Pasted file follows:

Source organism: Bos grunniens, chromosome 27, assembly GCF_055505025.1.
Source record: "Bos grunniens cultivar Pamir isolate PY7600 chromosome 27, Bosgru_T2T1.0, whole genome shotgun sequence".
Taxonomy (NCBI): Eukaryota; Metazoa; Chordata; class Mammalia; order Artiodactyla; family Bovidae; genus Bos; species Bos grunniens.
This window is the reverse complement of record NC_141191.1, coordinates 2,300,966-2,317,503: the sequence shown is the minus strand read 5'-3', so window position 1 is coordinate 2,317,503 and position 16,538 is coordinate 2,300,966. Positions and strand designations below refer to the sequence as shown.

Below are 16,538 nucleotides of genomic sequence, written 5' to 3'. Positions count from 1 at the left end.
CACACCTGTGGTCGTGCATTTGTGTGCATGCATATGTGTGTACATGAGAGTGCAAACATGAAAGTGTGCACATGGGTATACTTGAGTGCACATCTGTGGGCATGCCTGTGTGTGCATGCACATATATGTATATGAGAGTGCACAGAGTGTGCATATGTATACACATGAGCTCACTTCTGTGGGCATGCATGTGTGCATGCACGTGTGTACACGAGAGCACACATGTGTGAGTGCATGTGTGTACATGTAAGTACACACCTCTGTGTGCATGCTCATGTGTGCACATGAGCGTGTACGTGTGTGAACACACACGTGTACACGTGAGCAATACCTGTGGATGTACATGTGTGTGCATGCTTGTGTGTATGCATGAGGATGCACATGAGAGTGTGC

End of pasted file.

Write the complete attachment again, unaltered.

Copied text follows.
Source organism: Bos grunniens, chromosome 27, assembly GCF_055505025.1.
Source record: "Bos grunniens cultivar Pamir isolate PY7600 chromosome 27, Bosgru_T2T1.0, whole genome shotgun sequence".
Taxonomy (NCBI): Eukaryota; Metazoa; Chordata; class Mammalia; order Artiodactyla; family Bovidae; genus Bos; species Bos grunniens.
This window is the reverse complement of record NC_141191.1, coordinates 2,300,966-2,317,503: the sequence shown is the minus strand read 5'-3', so window position 1 is coordinate 2,317,503 and position 16,538 is coordinate 2,300,966. Positions and strand designations below refer to the sequence as shown.

Below are 16,538 nucleotides of genomic sequence, written 5' to 3'. Positions count from 1 at the left end.
CACACCTGTGGTCGTGCATTTGTGTGCATGCATATGTGTGTACATGAGAGTGCAAACATGAAAGTGTGCACATGGGTATACTTGAGTGCACATCTGTGGGCATGCCTGTGTGTGCATGCACATATATGTATATGAGAGTGCACAGAGTGTGCATATGTATACACATGAGCTCACTTCTGTGGGCATGCATGTGTGCATGCACGTGTGTACACGAGAGCACACATGTGTGAGTGCATGTGTGTACATGTAAGTACACACCTCTGTGTGCATGCTCATGTGTGCACATGAGCGTGTACGTGTGTGAACACACACGTGTACACGTGAGCAATACCTGTGGATGTACATGTGTGTGCATGCTTGTGTGTATGCATGAGGATGCACATGAGAGTGTGC